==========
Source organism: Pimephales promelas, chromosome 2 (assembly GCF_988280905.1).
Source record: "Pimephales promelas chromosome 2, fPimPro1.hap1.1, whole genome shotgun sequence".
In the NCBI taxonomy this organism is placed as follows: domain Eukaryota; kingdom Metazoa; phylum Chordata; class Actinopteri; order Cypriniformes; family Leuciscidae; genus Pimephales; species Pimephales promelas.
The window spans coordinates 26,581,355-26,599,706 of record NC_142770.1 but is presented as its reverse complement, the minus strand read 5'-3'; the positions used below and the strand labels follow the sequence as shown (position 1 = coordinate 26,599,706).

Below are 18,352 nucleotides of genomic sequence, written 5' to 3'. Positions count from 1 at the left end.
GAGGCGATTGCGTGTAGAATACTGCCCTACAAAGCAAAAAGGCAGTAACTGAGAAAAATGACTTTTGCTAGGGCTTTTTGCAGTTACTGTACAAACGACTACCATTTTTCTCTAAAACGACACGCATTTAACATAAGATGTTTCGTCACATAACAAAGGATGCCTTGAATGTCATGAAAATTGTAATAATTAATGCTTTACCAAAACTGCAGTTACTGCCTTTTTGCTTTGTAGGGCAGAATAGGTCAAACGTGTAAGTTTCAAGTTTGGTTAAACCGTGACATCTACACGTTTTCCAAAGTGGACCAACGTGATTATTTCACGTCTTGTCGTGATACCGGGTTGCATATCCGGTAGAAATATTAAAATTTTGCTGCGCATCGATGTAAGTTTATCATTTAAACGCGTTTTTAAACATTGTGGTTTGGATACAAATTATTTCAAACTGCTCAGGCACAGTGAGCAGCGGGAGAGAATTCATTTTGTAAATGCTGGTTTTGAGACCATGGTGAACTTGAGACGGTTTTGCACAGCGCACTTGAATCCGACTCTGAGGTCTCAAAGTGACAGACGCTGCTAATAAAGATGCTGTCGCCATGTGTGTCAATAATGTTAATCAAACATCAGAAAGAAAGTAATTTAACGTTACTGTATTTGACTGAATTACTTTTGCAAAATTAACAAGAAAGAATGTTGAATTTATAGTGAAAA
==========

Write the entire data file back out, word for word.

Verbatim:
Source organism: Pimephales promelas, chromosome 2 (assembly GCF_988280905.1).
Source record: "Pimephales promelas chromosome 2, fPimPro1.hap1.1, whole genome shotgun sequence".
In the NCBI taxonomy this organism is placed as follows: domain Eukaryota; kingdom Metazoa; phylum Chordata; class Actinopteri; order Cypriniformes; family Leuciscidae; genus Pimephales; species Pimephales promelas.
The window spans coordinates 26,581,355-26,599,706 of record NC_142770.1 but is presented as its reverse complement, the minus strand read 5'-3'; the positions used below and the strand labels follow the sequence as shown (position 1 = coordinate 26,599,706).

Below are 18,352 nucleotides of genomic sequence, written 5' to 3'. Positions count from 1 at the left end.
GAGGCGATTGCGTGTAGAATACTGCCCTACAAAGCAAAAAGGCAGTAACTGAGAAAAATGACTTTTGCTAGGGCTTTTTGCAGTTACTGTACAAACGACTACCATTTTTCTCTAAAACGACACGCATTTAACATAAGATGTTTCGTCACATAACAAAGGATGCCTTGAATGTCATGAAAATTGTAATAATTAATGCTTTACCAAAACTGCAGTTACTGCCTTTTTGCTTTGTAGGGCAGAATAGGTCAAACGTGTAAGTTTCAAGTTTGGTTAAACCGTGACATCTACACGTTTTCCAAAGTGGACCAACGTGATTATTTCACGTCTTGTCGTGATACCGGGTTGCATATCCGGTAGAAATATTAAAATTTTGCTGCGCATCGATGTAAGTTTATCATTTAAACGCGTTTTTAAACATTGTGGTTTGGATACAAATTATTTCAAACTGCTCAGGCACAGTGAGCAGCGGGAGAGAATTCATTTTGTAAATGCTGGTTTTGAGACCATGGTGAACTTGAGACGGTTTTGCACAGCGCACTTGAATCCGACTCTGAGGTCTCAAAGTGACAGACGCTGCTAATAAAGATGCTGTCGCCATGTGTGTCAATAATGTTAATCAAACATCAGAAAGAAAGTAATTTAACGTTACTGTATTTGACTGAATTACTTTTGCAAAATTAACAAGAAAGAATGTTGAATTTATAGTGAAAA